1050 Rock Springs East, Apartment 119

Poetry, Thoughts on Living

El paletero with his ring-ring
his arrival, getting notice
from dirt kids outside
waiting to get sandy
hands on a Bolis.

Sitting in a 4ft by 8ft porch,
bad kids with good lives
holla, “Yo, pass the dutch”
checkin’ out shorties, asking,
“Can I get your number?
What’s your frequency?
and (quoting Andre 3000)
can I cum there frequently?”

The neighbor’s porch, a few people
remember motherlands smiling
with their eyes. Things seem better
now with one hand holding Tecate
the other holding humble hopes
and a Better Homes magazine.

Strictly for the pictures…

Ideas for a clients backyard, you know?

A window few doors down
speaks in the language of 45s
and LPs of Pérez Prado, Sonora Dinamita,
Pedro Infante and Cuco Sánchez.

Across the terrace, where kids play
on rusted swings and decorative boulders,
a couple fights
about who takes out the trash more.
¿El viejo, o la vieja?

From a door down the way,
Marco Antonio Solís sings
about the beauty of Michoacán
and Rigo Tovar sings
of his Matamoros Querido.

Better Homes becomes a coaster,
Tecate feeling fresh to the taste.

Pharoahe Monch Speaking on Process

Hip-Hop and Rap, Thoughts on Living

I love listening to other artists talk about how they go about creating art. In this case, we get to hear how one of the illest MCs in hip-hop, Pharoahe Monch, goes about finding inspiration for his lyrically masterful compositions.

My favorite little detail is the fact that Monch draws a sketch before getting started, and then uses the alphabet to help him find his rhymes.

As a writer and artist, my mind is just like…blown. So simple, so effective. Word.

Fact is, everyone has their own approach to writing and creating. I have a friend whose process involves crafting poetry from lines she’s saved over a course of months. She takes these bits of poetry and constructs a new stanza, allowing it to sit again for some time, and then revisiting that piece with an editor’s eye. I can’t work like that.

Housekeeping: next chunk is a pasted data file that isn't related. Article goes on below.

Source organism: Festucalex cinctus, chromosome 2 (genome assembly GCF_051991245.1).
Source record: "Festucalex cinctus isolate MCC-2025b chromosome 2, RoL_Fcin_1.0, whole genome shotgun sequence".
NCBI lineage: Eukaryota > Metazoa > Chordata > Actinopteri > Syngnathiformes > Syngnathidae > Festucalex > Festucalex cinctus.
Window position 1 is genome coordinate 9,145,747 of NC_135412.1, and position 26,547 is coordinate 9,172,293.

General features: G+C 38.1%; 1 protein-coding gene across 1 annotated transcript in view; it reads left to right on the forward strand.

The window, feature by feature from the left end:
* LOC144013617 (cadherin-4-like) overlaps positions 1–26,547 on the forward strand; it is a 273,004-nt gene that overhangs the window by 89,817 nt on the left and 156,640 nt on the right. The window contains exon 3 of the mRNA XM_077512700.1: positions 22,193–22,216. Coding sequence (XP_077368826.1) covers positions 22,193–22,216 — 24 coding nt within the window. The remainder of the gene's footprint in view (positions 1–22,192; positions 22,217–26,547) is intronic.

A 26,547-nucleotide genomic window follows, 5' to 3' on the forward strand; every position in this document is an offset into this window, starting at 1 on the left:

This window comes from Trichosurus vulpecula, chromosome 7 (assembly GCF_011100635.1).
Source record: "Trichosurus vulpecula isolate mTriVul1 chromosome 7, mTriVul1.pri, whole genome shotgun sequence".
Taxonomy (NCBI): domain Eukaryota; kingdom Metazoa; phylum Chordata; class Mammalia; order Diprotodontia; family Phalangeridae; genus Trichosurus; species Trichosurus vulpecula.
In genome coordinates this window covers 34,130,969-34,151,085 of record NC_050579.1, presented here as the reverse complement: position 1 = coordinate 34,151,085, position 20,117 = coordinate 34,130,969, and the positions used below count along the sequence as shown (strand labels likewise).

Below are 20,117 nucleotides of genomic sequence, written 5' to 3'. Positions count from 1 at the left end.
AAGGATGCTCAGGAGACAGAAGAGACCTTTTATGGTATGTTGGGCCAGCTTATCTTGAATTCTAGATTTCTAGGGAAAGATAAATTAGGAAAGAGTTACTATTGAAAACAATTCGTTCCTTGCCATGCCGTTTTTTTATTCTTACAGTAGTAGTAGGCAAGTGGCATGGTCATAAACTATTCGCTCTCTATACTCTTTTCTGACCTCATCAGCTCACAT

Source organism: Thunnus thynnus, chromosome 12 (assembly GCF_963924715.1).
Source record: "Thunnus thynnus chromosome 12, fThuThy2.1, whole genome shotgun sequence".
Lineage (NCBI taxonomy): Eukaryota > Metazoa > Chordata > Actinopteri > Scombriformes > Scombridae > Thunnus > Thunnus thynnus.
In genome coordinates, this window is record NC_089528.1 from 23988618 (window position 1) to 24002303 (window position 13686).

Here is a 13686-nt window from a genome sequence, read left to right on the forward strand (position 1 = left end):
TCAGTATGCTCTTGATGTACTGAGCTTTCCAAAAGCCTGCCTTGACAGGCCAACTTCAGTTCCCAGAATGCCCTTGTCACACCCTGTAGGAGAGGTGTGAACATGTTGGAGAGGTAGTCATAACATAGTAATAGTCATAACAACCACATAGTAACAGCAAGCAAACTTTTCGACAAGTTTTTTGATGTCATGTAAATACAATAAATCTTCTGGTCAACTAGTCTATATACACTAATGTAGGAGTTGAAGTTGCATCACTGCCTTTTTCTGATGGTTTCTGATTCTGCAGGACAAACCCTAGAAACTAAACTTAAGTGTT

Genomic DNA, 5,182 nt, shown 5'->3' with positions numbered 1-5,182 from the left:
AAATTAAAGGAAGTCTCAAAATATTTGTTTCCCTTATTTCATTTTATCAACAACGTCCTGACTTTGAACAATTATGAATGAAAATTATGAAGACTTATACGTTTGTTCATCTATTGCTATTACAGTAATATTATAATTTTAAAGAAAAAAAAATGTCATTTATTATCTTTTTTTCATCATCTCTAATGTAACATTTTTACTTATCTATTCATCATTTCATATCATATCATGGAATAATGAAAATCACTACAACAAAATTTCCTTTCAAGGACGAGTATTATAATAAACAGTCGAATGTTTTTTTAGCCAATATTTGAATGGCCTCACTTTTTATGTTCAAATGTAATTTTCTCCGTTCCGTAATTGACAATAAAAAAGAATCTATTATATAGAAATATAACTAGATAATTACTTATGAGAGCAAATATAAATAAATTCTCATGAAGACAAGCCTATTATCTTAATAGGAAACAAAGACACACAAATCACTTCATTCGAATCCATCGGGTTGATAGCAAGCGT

My process involves creating a fragment, a line, simple combination of words or strokes (in the case of drawing), and move on to what the page seems to pull out from me. It’s a subconscious thing. I create what in my eye demands to be on the page. Occasionally it’s not what I planned it to be. If I approach my writing with a preconceived notion of what I’m hoping to accomplish, the end result may be a permutation of it, but it will rarely be the original outcome I sought to express.

I’m getting better at planning and executing my ideas. It’s all in the practice. But to see how other artists, musicians, rappers, etc. go about creating is inspiring, and if anything, helps me feel like I need to elevate my game.

Step it up, yo. I gotta step it up.


Hip-Hop and Fatherless Families

Hip-Hop and Rap, Thoughts on Living

For those who don’t know, I’m a huge fan of Hip-Hop. I was essentially raised and mentored by my favorite rap artists when I was growing up, mostly because I, like most kids in the ’80s and ’90s, grew up in a broken home.

Those formative years between 12 and 18, when you’re still a child, not quite a man, are hard for a young non-white man. We deal with myriad things, like identity formation, ethnocentricity, racism, sexual curiosity, and frustration…

That’s not to say that we should all be pitied. We are survivors. At least those of us who channel our insecurities and anger into positive, or even semi-positive things are. We are survivors.

For me it was Hip-Hop, and yes, while it may be cliched to say: Hip-Hop indeed saved my life. The anxieties that most rap artists express in underground Hip-Hop are real for kids like me; kids who grow up to be men like me. And while I’ve been away from the game in recent years, the little bit I do catch here and there tends to make me sad.

I’ve asked myself a few times if Hip-Hop is, in fact, dying. There’s been controversy about that since the early 2000s. Nas even released an album called Hip-Hop is Dead, for all them young cats out there. (I wonder how many teens are even aware of Nas and his contributions to the culture.)

Not since I heard Lupe Fiasco’s track “He Say, She Say” off of his album Food and Liquor, have I heard a song about broken families that moved me. But today, I got put up on to Earl Sweatshirt and his song “Chum.” This track is on his latest album called Doris, and I gotta say, it’s a banga.

Big Ghost, one of my favorite reviewers (mostly cuz he’s funny), gave the overall album an average review of 3.5 Zeus Slaps, which is alright. It means it may be worth me messing with. But if “Chum” is any indication of talent and creative energy, then I’ve got to endorse Earl Sweatshirt.

Here’s the video for “Chum.” I’ma let y’all make your own choice, but in the meantime, I’m gonna give this kid my own Poet of Promise award.

–Luis Antonio Pichardo, aka Stimey Luv 1